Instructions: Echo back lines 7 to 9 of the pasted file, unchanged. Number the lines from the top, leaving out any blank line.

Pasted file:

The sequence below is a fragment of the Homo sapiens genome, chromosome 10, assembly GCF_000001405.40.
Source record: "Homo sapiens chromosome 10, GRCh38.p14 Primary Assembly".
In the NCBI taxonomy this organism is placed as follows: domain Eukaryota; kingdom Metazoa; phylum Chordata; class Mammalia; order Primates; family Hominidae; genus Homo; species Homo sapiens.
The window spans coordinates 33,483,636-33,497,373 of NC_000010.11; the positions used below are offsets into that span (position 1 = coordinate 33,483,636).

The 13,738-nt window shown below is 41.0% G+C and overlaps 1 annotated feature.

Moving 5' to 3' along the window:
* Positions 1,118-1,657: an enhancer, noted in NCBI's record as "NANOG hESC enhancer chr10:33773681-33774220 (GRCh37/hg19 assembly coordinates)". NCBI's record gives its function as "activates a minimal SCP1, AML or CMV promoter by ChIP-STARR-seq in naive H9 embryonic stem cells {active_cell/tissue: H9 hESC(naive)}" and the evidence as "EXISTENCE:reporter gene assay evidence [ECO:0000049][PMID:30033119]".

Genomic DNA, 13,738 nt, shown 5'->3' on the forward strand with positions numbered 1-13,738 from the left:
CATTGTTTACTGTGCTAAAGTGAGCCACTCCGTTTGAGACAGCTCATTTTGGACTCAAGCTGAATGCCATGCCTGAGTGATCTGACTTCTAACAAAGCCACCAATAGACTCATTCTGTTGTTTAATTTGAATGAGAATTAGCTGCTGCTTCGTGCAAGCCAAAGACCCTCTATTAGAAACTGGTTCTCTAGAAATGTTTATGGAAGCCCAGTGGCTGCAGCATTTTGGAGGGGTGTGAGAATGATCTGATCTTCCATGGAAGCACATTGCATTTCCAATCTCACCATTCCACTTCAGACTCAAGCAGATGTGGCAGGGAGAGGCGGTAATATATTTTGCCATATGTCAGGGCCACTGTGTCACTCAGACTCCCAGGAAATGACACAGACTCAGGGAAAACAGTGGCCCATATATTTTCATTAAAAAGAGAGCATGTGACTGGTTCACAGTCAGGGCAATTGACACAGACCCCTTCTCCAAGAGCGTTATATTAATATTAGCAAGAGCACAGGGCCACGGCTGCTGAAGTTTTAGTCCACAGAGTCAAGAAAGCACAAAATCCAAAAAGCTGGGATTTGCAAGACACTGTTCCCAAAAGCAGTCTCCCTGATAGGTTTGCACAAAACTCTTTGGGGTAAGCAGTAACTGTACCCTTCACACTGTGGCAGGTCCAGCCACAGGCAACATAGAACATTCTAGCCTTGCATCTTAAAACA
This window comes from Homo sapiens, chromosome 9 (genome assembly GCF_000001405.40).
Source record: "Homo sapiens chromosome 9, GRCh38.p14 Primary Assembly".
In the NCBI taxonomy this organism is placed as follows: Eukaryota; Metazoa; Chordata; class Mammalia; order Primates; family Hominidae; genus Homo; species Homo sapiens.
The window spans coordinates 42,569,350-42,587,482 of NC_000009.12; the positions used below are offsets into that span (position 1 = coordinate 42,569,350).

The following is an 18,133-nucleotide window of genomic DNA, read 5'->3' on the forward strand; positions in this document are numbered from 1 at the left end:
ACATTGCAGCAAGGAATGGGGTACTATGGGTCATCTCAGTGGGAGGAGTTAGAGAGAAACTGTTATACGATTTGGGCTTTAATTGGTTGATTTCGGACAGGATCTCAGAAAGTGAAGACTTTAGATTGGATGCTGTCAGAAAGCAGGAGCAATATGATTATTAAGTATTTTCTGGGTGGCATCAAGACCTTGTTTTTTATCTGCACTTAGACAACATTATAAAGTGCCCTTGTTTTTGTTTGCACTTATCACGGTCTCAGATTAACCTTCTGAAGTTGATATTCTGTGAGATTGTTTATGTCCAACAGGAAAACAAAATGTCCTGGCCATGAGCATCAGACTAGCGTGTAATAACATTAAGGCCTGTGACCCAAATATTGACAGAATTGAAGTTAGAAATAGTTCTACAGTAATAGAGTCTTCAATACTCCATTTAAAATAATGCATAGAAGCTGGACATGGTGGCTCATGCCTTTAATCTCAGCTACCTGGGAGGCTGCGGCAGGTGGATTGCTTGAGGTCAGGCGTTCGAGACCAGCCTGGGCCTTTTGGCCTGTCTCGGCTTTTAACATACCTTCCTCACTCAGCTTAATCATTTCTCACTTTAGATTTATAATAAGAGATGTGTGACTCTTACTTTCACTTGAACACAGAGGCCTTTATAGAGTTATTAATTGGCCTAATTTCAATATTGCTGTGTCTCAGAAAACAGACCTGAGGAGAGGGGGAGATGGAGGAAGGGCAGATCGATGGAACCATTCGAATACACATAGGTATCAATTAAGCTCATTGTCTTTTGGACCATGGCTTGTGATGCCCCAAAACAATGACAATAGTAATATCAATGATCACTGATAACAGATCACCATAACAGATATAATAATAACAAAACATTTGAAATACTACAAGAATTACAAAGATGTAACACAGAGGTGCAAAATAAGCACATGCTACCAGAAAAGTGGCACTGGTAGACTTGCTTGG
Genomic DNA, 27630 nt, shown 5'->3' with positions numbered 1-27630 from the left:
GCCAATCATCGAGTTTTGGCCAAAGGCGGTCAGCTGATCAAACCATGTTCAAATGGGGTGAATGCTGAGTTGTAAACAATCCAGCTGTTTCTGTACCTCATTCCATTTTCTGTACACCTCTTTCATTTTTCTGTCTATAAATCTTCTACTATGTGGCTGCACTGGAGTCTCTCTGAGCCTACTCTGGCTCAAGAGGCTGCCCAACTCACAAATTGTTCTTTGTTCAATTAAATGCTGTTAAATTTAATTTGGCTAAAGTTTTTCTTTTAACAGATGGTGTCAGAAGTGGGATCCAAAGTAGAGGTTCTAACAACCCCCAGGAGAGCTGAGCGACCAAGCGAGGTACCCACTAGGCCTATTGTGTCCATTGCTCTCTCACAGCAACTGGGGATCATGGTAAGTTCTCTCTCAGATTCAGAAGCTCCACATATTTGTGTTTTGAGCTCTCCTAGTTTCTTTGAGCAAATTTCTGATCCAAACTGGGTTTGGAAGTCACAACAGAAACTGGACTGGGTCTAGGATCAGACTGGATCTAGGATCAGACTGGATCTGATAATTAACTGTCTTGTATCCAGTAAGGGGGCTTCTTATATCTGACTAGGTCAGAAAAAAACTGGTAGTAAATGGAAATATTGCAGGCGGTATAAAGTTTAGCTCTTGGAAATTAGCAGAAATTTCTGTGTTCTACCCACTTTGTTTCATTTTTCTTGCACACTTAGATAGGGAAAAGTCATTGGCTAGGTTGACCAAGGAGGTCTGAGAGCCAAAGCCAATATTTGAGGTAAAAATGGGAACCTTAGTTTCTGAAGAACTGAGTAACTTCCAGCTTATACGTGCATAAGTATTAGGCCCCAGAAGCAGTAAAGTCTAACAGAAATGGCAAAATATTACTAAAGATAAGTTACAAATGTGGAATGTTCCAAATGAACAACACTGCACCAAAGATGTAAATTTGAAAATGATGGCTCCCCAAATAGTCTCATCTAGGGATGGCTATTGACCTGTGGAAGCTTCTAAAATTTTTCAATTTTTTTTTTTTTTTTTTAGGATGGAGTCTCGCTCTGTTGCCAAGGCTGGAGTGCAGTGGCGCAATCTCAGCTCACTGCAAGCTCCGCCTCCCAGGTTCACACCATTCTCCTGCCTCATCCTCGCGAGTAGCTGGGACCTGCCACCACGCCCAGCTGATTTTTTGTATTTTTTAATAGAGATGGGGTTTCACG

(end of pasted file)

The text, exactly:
* Positions 1,118-1,657: an enhancer, noted in NCBI's record as "NANOG hESC enhancer chr10:33773681-33774220 (GRCh37/hg19 assembly coordinates)". NCBI's record gives its function as "activates a minimal SCP1, AML or CMV promoter by ChIP-STARR-seq in naive H9 embryonic stem cells {active_cell/tissue: H9 hESC(naive)}" and the evidence as "EXISTENCE:reporter gene assay evidence [ECO:0000049][PMID:30033119]".

Genomic DNA, 13,738 nt, shown 5'->3' on the forward strand with positions numbered 1-13,738 from the left:
CATTGTTTACTGTGCTAAAGTGAGCCACTCCGTTTGAGACAGCTCATTTTGGACTCAAGCTGAATGCCATGCCTGAGTGATCTGACTTCTAACAAAGCCACCAATAGACTCATTCTGTTGTTTAATTTGAATGAGAATTAGCTGCTGCTTCGTGCAAGCCAAAGACCCTCTATTAGAAACTGGTTCTCTAGAAATGTTTATGGAAGCCCAGTGGCTGCAGCATTTTGGAGGGGTGTGAGAATGATCTGATCTTCCATGGAAGCACATTGCATTTCCAATCTCACCATTCCACTTCAGACTCAAGCAGATGTGGCAGGGAGAGGCGGTAATATATTTTGCCATATGTCAGGGCCACTGTGTCACTCAGACTCCCAGGAAATGACACAGACTCAGGGAAAACAGTGGCCCATATATTTTCATTAAAAAGAGAGCATGTGACTGGTTCACAGTCAGGGCAATTGACACAGACCCCTTCTCCAAGAGCGTTATATTAATATTAGCAAGAGCACAGGGCCACGGCTGCTGAAGTTTTAGTCCACAGAGTCAAGAAAGCACAAAATCCAAAAAGCTGGGATTTGCAAGACACTGTTCCCAAAAGCAGTCTCCCTGATAGGTTTGCACAAAACTCTTTGGGGTAAGCAGTAACTGTACCCTTCACACTGTGGCAGGTCCAGCCACAGGCAACATAGAACATTCTAGCCTTGCATCTTAAAACA